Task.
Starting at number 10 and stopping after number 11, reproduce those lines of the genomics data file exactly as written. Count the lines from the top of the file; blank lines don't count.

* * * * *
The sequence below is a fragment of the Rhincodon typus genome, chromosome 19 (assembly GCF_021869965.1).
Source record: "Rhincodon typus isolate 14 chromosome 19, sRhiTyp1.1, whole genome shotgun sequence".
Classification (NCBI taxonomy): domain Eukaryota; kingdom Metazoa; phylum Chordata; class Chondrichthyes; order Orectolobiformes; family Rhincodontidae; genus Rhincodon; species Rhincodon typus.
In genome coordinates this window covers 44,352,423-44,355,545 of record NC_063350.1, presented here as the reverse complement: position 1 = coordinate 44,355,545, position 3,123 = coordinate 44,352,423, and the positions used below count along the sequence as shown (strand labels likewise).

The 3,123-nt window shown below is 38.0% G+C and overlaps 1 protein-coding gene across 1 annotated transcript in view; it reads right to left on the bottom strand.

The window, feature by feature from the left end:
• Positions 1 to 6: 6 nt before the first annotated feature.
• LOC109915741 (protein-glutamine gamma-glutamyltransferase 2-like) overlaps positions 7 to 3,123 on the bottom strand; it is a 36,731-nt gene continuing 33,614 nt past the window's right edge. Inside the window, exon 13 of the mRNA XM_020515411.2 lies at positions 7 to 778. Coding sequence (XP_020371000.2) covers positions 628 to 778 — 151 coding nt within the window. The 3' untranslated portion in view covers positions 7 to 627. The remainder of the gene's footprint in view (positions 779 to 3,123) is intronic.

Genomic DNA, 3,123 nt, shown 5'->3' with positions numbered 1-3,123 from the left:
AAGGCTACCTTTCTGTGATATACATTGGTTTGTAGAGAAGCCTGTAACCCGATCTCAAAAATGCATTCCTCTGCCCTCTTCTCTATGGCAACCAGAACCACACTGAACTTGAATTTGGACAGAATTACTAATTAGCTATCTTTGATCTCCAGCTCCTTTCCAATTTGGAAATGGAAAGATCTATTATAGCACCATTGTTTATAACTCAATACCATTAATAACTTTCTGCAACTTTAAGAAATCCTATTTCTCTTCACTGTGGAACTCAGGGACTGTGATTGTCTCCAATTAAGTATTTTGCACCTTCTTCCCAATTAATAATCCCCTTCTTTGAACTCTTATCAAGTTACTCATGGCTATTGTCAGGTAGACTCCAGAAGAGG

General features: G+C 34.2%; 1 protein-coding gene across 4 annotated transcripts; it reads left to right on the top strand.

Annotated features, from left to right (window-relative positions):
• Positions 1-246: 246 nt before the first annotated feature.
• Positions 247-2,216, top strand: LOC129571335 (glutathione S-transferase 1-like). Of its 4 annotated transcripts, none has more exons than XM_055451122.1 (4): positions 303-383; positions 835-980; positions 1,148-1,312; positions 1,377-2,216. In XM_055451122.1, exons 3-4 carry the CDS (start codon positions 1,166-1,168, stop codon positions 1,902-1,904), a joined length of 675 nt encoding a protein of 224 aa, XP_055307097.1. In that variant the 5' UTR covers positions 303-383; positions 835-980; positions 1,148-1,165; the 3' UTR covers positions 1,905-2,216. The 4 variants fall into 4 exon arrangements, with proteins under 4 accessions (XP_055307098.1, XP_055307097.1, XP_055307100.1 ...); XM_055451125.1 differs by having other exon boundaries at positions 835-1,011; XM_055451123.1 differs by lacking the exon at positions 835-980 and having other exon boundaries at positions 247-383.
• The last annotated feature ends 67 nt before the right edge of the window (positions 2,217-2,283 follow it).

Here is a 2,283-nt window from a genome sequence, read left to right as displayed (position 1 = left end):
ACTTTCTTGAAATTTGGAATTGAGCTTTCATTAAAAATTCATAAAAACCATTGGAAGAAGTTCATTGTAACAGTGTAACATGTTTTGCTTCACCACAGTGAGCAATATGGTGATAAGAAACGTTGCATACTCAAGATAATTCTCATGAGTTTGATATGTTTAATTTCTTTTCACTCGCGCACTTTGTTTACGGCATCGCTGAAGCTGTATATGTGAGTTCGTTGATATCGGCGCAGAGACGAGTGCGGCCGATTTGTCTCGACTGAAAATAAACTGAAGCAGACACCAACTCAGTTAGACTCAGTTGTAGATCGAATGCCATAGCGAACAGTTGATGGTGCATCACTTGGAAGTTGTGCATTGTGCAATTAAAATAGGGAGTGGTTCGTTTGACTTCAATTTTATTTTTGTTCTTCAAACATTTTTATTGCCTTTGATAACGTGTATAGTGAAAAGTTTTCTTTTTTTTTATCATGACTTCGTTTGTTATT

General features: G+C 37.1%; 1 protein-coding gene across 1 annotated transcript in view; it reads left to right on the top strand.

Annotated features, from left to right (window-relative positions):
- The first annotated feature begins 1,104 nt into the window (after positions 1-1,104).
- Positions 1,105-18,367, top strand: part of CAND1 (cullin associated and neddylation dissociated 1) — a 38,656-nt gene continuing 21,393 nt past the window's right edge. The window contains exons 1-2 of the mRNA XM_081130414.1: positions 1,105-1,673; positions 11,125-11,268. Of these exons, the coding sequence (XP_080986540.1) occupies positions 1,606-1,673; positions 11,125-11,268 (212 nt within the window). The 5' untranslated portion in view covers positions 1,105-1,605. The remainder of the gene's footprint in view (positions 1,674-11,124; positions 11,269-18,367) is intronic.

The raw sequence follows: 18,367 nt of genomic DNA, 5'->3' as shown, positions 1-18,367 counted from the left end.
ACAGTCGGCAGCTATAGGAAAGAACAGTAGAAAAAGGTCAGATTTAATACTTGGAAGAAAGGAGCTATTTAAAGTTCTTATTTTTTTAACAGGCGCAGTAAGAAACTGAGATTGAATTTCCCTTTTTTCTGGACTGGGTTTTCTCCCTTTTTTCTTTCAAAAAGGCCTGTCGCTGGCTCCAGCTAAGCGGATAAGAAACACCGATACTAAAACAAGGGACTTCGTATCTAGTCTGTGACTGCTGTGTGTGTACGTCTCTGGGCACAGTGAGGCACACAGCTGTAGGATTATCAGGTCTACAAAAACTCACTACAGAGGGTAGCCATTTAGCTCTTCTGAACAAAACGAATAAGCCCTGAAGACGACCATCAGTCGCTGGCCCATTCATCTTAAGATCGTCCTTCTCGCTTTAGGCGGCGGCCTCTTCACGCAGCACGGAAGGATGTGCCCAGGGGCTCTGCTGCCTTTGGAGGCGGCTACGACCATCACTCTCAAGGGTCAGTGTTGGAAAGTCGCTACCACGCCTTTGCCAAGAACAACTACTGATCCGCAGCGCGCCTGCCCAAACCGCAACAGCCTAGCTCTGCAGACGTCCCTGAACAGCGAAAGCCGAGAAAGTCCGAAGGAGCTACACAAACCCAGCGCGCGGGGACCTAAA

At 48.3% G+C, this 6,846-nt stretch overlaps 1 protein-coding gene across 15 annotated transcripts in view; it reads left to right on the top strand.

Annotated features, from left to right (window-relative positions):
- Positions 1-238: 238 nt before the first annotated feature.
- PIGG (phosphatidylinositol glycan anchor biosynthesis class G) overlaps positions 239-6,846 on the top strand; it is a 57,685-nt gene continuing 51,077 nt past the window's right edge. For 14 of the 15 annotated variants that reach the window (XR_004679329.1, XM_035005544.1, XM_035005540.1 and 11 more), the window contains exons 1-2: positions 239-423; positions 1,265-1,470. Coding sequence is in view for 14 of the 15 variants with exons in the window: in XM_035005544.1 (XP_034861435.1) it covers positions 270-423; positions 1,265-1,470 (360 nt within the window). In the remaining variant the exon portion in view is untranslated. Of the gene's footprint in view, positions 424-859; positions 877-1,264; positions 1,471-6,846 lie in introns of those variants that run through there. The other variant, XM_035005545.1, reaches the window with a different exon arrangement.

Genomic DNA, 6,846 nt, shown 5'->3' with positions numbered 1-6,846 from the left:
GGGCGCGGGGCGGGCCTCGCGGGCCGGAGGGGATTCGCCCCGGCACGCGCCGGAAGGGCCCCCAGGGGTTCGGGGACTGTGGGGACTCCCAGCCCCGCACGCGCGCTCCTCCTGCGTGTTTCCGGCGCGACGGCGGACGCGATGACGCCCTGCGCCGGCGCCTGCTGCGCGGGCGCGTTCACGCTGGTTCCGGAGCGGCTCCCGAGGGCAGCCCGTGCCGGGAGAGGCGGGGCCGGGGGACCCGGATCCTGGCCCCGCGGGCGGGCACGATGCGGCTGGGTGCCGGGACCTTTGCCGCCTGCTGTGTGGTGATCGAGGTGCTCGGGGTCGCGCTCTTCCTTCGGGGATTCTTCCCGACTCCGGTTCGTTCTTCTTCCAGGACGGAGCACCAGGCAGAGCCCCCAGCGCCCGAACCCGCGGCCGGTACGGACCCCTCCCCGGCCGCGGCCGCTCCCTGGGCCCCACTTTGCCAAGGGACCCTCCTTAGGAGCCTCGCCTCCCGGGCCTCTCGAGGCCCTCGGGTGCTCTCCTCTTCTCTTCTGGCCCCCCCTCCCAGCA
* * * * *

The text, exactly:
AAGGCTACCTTTCTGTGATATACATTGGTTTGTAGAGAAGCCTGTAACCCGATCTCAAAAATGCATTCCTCTGCCCTCTTCTCTATGGCAACCAGAACCACACTGAACTTGAATTTGGACAGAATTACTAATTAGCTATCTTTGATCTCCAGCTCCTTTCCAATTTGGAAATGGAAAGATCTATTATAGCACCATTGTTTATAACTCAATACCATTAATAACTTTCTGCAACTTTAAGAAATCCTATTTCTCTTCACTGTGGAACTCAGGGACTGTGATTGTCTCCAATTAAGTATTTTGCACCTTCTTCCCAATTAATAATCCCCTTCTTTGAACTCTTATCAAGTTACTCATGGCTATTGTCAGGTAGACTCCAGAAGAGG

General features: G+C 34.2%; 1 protein-coding gene across 4 annotated transcripts; it reads left to right on the top strand.